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Acuña homers for first time since return, but Braves lose 6-3

Ronald Acuña Jr. hit a home run that was flying in the Georgia night sky while he was laying down on the ground. That cool moment wasn’t enough to turn the tide for the Braves in this one, though.

Milwaukee Brewers v Atlanta Braves Photo by Todd Kirkland/Getty Images

Ronald Acuña Jr. hit his first home run since July and did so in incredibly fascinating and entertaining fashion. Unfortunately, his homer ended up getting overshadowed on the night by a woeful sixth inning on the mound for the Braves — one that derailed their bullpen night and contributed to a 6-3 loss to Milwaukee.

The word of the night was “frustration” and things got started on the wrong foot for the Braves when Jesse Chavez took the mound. The big hope was that Chavez would be able to deliver two, maybe even three innings of good work for the Braves. Sadly, the Brewers jumped on him early as Rowdy Tellez hit a fly ball that landed at the base of the wall to plate Andrew McCutchen and Kolten Wong with an RBI double. Chavez stranded Tellez at second but that would be the end of his night.

The good news is that Spencer Strider did a really good job of keeping Atlanta in the game while he was on the mound. While Strider wasn’t exactly perfect, he was still good enough to keep the Brewers from extending their lead while he was on the mound. Strider finished the night with four hits allowed but eight strikeouts, zero walks and zero runs given up. He ended his night in the fifth inning with an exclamation point, as he pushed a 98 miles-per-hour heater past Andrew McCutchen to strand Willy Adames at third base.

Strider’s strikeout kept the game tied, as the Braves had picked up two runs in a roundabout way in the first inning. The first run came off the bat of Ronald Acuña Jr., who put his name in the home run column for the first time since last July. Acuña hit an absolute moonshot to center field, which went 450 feet and left his bat at a scorching 111.7 miles-per-hour. The only reason why it wasn’t a no-doubter dinger was because Acuña fell down on his butt on the follow-through. This dude is freakish, y’all.

The Braves tied the game later on in the inning with a little help from Milwaukee’s defense. Lorenzo Cain in particular made a pretty big mistake as he caught a shallow fly ball from Marcell Ozuna that had Braves baserunners moving. This was concerning since the runners included Matt Olson and had Cain thrown to second base, Olson likely would’ve been out. Instead, Cain threw it to first base where nobody wearing a blue-and-yellow cap was located. Both runners advanced safely due to the throwing error and Matt Olson was able to cross the plate on a sacrifice fly just before Austin Riley got doubled up trying to take third base. It wasn’t the prettiest inning but the Braves got the job done by resetting the game.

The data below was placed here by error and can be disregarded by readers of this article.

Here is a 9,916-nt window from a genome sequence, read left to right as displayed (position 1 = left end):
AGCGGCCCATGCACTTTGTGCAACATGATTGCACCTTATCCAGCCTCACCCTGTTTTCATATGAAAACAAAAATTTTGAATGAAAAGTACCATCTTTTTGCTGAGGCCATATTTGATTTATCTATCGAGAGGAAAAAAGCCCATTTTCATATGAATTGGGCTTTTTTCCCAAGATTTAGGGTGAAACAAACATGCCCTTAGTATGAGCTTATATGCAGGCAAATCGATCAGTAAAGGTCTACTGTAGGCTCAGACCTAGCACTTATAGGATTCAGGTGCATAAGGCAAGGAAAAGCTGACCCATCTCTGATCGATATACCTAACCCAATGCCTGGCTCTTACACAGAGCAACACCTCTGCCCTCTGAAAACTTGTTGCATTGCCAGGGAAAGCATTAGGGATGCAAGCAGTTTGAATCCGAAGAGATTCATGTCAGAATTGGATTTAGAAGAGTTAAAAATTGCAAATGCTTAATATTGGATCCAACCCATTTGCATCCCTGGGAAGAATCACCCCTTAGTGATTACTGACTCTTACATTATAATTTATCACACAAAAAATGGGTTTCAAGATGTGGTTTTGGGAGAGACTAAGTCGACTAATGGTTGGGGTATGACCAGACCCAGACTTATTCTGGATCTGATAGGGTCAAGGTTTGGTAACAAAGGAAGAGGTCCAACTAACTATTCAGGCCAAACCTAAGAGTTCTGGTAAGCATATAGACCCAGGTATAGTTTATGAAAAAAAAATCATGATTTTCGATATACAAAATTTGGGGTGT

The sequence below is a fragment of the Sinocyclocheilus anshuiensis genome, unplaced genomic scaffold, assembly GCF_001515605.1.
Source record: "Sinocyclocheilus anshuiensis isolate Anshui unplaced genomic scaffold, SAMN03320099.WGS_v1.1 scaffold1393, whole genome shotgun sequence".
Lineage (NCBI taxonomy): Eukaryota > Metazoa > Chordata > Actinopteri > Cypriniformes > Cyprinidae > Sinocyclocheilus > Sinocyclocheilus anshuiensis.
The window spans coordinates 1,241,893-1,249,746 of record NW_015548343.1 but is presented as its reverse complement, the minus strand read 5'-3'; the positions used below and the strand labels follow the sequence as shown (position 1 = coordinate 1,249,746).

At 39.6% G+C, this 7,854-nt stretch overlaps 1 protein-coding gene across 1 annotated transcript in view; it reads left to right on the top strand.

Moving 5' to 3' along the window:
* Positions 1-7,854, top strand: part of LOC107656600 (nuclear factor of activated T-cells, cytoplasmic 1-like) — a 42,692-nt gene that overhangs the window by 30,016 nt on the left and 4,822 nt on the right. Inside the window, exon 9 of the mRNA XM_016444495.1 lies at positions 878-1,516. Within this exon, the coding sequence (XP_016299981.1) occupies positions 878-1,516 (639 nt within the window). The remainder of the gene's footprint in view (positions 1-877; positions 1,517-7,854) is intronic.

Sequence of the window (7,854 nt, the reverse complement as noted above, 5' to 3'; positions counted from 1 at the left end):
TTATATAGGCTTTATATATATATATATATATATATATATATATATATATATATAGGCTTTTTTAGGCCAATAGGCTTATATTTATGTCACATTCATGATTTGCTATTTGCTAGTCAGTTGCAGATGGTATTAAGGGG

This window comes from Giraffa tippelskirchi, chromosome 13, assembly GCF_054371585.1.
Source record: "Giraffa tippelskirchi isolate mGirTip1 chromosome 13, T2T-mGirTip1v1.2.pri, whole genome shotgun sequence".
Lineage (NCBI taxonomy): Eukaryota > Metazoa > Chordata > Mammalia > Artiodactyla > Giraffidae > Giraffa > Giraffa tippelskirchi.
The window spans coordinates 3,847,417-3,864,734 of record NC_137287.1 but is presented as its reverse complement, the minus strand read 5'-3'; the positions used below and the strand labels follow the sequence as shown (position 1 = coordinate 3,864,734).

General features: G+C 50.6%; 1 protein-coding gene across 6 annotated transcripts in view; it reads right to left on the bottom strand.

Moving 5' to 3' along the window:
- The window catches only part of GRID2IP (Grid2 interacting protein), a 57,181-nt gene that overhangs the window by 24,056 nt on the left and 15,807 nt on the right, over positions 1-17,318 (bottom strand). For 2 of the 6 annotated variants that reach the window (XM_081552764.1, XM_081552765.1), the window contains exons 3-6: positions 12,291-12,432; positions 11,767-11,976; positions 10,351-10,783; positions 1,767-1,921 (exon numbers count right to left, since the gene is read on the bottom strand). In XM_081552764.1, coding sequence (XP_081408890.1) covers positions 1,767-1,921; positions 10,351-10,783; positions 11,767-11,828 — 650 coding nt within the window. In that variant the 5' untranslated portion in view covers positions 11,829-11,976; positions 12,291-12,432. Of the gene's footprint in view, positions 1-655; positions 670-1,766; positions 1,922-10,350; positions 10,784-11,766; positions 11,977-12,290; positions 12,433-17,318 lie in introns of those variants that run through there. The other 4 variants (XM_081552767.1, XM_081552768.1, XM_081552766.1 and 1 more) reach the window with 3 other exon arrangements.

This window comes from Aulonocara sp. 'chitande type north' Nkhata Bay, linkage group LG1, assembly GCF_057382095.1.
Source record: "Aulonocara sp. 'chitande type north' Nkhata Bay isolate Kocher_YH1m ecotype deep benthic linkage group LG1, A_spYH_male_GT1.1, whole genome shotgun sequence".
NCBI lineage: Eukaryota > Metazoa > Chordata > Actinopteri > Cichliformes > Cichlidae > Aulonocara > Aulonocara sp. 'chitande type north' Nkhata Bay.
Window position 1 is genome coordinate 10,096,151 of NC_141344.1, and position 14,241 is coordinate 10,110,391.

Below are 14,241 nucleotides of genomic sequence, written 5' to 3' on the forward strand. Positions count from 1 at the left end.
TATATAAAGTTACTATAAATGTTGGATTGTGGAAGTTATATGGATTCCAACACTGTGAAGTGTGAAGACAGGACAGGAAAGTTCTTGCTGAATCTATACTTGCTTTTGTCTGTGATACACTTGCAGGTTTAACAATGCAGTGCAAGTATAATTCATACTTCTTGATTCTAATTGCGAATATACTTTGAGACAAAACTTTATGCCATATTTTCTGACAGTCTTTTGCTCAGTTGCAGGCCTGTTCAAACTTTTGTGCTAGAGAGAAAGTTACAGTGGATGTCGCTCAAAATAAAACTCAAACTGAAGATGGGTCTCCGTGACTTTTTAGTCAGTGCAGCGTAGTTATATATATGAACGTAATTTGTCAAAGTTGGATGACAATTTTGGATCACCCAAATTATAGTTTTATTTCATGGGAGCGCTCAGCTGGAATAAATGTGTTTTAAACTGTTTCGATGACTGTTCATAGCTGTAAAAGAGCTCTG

The hope and optimism of a new game was short-lived, however. The Brewers proceeded to put up four runs in the sixth inning in an incredibly frustrating frame of baseball from Atlanta’s prospective. Collin McHugh got the leadoff hitter out on a groundout and then the train started getting a little shaky on the tracks. Luis Urias walked, Hunter Renfroe got on via an infield single and then Tyler Matzek was called upon to preserve the tie. Unfortunately, this is when the train went off the rails. Following a walk, a fielder’s choice, two straight walks, and another infield single following the introduction of Tyler Thornburg into the game, the Brewers had somehow scored four more runs without putting the ball into the outfield. Matzek in particular has to take the blame for that inning getting as bad as it did, and that ended up being the turning point in this one.

Atlanta showed a flash of life in the eighth inning, and it came in the usually-encouraging form of Dansby Swanson hitting an opposite-field home run. Usually if Dansby is doing that then either he’s in the midst of a good run or about to enter one, so don’t be shocked if the good times for Dansby are going to last for a while.

The three-run deficit lasted to the ninth inning, which is when the Braves had to deal with Josh Hader going for the save. It went about as well as you’d figure — Josh Hader still has yet to give up a run this season and the Braves haven’t exactly been clicking at the plate as of late. The Braves took the first loss in this weekend series, but at least they’ve got Max Fried going tomorrow. Corbin Burnes is likely going to match him pitch-for-pitch but hey, tomorrow’s always a reason for optimism, right?

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